olitos 62.50 60.83 60.00 62.50 65.83 67.50
wine 95.25 95.50 96.06 95.25 95.50 96.06
Table 5
Classification Accuracy using JRIP, PART, and J48 Classifiers (? = 0:90)
TRS DM-TRS
Dataset JRIP PART J48 JRIP PART J48
water 2 85.38 82.30 87.43 85.38 82.30 87.43
water 3 80.00 81.53 76.67 80.00 81.53 76.67
cleveland 54.20 53.87 52.52 54.03 55.55 54.88
glass 65.88 69.15 68.69 65.88 69.15 68.69
heart 79.25 75.19 78.88 79.25 75.19 78.88
ionosphere 85.65 86.52 85.21 86.01 89.56 89.13
olitos 70.00 65.83 61.66 59.17 60.84 67.50
wine 96.06 94.94 96.62 96.06 94.94 96.62
and PART [42] - were employed. These are briefly outlined below.
QSBA [34] works by generating fuzzy rules using the fuzzy subsethood measure
for each decision class and a threshold to determine what appears in the rule for
that decision class. The fuzzy subsethood measure is then used to act as weights,
and the algorithm then modifies the weights to act as fuzzy quantifiers.
J48 [33] creates decision trees by choosing the most informative features and re-
cursively partitioning the data into subtables based on their values. Each node in
the tree represents a feature with branches from a node representing the alternative
values this feature can take according to the current subtable. Partitioning stops
when all data items in the subtable have the same classification. A leaf node is then
18
Table 6
Classification Accuracy using JRIP, PART, and J48 Classifiers (? = 0:95)
TRS DM-TRS
Dataset JRIP PART J48 JRIP PART J48
water 2 82.82 83.07 82.05 84.10 84.10 80.77
water 3 81.02 80.77 81.02 83.59 78.98 81.80
cleveland 50.54 50.84 54.54 50.54 50.84 54.54
glass 69.62 68.22 69.62 65.42 64.95 62.00
heart 80.38 78.57 81.48 80.38 78.57 81.48
ionosphere 86.08 87.39 87.39 85.93 87.82 87.82
olitos 64.16 66.67 64.16 64.16 65.88 64.16
wine 93.25 95.50 96.02 91.57 94.98 97.19
Table 7
Comparison of Subset size for each tolerance threshold value
Original Subset size Subset size Subset size Subset size
number (? = 0:8) (? = 0:85) (? = 0:90) (? = 0:95)
Dataset of features TRS DM-TRS TRS DM-TRS TRS DM-TRS TRS DM-TRS
water 2 39 6 6 5 5 8 8 12 12*
water 3 39 5 5 9 9 9 9 12 11
cleveland 14 3 2 2 2 11 10 8 8
glass 10 3 3 5 5* 3 3 8 3
heart 14 4 4 6 8 12 12 8 8
ionosphere 34 3 3 6 6 6 6* 8 8*
olitos 25 8 5 5 5* 9 8 6 6*
wine 13 5 5 4 4 5 5 5 5*
* - Denotes subset whose size was the same as TRS but for which different attributes had been selected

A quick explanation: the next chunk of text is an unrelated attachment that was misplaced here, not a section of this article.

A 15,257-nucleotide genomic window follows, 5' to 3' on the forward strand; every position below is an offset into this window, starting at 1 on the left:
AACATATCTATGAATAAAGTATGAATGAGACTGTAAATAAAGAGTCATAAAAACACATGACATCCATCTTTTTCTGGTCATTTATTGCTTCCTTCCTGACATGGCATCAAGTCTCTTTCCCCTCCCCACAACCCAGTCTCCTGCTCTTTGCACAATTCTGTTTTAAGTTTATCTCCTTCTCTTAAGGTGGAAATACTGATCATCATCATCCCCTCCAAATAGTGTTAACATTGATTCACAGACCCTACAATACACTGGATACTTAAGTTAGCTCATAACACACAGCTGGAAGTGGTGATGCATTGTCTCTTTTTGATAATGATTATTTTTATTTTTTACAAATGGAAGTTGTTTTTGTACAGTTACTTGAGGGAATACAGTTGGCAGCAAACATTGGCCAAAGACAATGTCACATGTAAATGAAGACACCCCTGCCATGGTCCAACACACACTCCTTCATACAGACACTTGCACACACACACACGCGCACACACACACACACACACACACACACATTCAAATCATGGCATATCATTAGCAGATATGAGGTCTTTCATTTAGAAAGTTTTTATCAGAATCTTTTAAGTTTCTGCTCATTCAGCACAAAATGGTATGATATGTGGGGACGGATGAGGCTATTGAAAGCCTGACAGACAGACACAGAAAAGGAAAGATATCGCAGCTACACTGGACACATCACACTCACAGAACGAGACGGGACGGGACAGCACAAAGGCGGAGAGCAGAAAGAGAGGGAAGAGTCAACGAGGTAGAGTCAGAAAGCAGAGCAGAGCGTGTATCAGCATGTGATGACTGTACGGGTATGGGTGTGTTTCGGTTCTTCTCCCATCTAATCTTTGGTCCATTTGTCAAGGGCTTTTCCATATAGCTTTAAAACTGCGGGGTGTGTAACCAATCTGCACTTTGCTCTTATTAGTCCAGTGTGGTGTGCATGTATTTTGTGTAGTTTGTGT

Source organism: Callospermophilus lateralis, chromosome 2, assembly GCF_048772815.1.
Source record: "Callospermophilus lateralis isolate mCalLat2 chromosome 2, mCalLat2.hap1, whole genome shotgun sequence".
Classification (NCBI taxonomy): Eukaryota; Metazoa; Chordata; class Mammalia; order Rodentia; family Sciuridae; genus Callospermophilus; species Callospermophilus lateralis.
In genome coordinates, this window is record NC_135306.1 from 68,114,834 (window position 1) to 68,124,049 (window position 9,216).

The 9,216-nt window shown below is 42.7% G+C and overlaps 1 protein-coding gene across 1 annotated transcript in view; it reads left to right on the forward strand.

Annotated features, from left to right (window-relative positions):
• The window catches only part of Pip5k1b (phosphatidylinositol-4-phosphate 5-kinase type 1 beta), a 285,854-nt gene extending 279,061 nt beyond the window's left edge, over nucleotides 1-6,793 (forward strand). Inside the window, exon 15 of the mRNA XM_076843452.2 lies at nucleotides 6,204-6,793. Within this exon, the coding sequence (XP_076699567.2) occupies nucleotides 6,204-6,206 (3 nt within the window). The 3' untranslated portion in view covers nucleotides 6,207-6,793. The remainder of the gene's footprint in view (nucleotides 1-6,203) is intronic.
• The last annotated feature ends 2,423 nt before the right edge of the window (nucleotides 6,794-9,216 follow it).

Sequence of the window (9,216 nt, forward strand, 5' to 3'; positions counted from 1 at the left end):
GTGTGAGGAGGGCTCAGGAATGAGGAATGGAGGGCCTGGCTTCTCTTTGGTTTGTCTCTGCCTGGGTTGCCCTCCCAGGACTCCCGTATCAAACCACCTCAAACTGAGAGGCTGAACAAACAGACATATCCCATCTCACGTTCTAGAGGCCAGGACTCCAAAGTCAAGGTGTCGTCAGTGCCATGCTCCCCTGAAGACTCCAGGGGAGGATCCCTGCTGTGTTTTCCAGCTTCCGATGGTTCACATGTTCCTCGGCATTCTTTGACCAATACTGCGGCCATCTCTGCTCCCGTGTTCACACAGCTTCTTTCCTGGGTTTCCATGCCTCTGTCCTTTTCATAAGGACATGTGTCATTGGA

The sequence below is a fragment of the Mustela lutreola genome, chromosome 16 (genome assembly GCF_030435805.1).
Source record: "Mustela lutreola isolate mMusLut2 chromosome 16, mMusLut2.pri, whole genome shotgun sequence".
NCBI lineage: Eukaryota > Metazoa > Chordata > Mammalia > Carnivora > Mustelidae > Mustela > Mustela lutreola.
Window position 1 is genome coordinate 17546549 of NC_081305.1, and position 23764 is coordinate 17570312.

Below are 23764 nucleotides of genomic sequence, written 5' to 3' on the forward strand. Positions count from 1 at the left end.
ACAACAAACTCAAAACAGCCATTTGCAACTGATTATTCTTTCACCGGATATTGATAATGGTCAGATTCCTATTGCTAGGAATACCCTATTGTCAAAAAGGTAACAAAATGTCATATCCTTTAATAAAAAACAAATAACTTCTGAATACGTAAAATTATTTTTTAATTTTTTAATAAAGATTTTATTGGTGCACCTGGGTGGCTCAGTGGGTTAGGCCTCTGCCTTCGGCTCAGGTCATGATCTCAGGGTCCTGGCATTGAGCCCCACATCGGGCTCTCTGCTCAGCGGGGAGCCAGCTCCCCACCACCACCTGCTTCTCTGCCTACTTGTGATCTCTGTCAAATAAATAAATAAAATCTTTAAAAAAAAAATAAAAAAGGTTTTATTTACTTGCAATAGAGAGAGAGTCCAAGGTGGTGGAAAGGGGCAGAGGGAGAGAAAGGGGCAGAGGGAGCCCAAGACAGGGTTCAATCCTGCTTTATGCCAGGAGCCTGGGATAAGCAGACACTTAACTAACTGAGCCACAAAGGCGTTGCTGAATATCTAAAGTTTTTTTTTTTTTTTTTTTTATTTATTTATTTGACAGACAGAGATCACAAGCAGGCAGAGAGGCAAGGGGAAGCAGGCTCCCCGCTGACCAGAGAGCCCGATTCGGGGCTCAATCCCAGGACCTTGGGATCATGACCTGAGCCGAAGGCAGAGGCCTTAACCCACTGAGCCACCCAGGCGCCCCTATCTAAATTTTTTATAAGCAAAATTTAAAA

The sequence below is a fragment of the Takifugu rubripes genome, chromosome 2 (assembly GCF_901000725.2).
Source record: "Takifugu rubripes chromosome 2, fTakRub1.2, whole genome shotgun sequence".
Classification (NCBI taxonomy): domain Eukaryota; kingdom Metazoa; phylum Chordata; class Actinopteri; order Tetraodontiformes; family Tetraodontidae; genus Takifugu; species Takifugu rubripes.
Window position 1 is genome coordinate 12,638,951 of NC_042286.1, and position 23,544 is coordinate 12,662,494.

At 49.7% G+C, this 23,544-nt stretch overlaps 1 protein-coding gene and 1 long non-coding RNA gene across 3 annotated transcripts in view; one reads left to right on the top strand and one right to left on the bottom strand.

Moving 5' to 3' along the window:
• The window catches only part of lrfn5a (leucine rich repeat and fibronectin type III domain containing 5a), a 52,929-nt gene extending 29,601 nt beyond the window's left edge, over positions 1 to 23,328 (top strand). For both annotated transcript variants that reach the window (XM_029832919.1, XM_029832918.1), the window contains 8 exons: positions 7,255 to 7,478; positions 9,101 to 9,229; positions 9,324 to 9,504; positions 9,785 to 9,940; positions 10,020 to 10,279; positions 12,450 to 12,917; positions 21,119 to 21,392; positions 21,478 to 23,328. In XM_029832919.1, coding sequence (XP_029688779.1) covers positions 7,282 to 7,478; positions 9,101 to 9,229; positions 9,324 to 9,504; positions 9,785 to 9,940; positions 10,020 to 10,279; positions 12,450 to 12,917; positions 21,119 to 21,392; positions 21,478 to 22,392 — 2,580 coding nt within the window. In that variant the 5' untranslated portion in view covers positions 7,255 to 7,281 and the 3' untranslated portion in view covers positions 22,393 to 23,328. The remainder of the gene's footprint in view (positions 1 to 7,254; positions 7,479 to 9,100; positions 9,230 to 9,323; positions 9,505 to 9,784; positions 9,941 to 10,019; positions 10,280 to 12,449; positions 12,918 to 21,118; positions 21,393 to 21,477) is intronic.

created, and this classification assigned.
JRip [3] learns propositional rules by repeatedly growing rules and pruning them.
During the growth phase, antecedents are added greedily until a termination condi-
tion is satisfied. Antecedents are then pruned in the next phase subject to a pruning
metric. Once the ruleset is generated, a further optimization is performed where
rules are evaluated and deleted based on their performance on randomized data.
PART [43] generates rules by means of repeatedly creating partial decision trees
from data. The algorithm adopts a divide-and-conquer strategy such that it removes
instances covered by the current ruleset during processing. Essentially, a rule is
created by building a pruned tree for the current set of instances; the leaf with the
highest coverage is promoted to a rule.
19
4.3 Comparison of Classification Accuracy
The data presented in Table 2 shows the average classification accuracy using the
classifiers learned by the four learner methods described previously. The recorded
values are expressed as a percentage and obtained using 10-fold cross validation.
Classification was initially performed on the unreduced dataset, followed by the
reduced datasets, which were obtained by using both the TRS and DM-TRS di-
mensionality reduction techniques respectively for each of the tolerance values.
Examining the classification values obtained using QSBA, even when the subset
size in Table 7 is of a similar value to that of the TRS approach, the correspond-
ing classification figures for DM-TRS demonstrate the selection of better quality
subsets. In some cases the DM-TRS approach even manages to select a subset of
smaller cardinality for a given dataset, whilst also maintaining a similar level of
classification as TRS.
Obviously, where DM-TRS discovers identical subsets to those found by TRS, the
classification accuracies will also be identical. Where this is not the case however,
the results can differ substantially depending on whether fuzzy or crisp classifiers
have been employed in obtaining the results e.g. for the water 3 dataset with (? =
0:95), the crisp classifiers show an average result for DM-TRS that is better than
TRS, whilst the fuzzy classifier shows a result that is poorer than TRS. For the same
tolerance value (0.95), the glass dataset, also demonstrates a small decrease in the
order of up to 7% (for all classifiers), however when the corresponding decrease
in dimensionality of 37.5% is considered over the TRS method, this decrease is
not significant. In all other cases where the crisp classifiers show a decrease in
classification accuracy, this is reflected as an increase when QSBA is employed for
classification. This is due mainly to the fact that although J48, JRip, and PART are
intended to handle real-valued data, they are unable to examine data in the same
way that a fuzzy classifier learner such as QSBA can.
4.4 Subset size
Table 7 presents the results of a comparison of subset size, for both the TRS and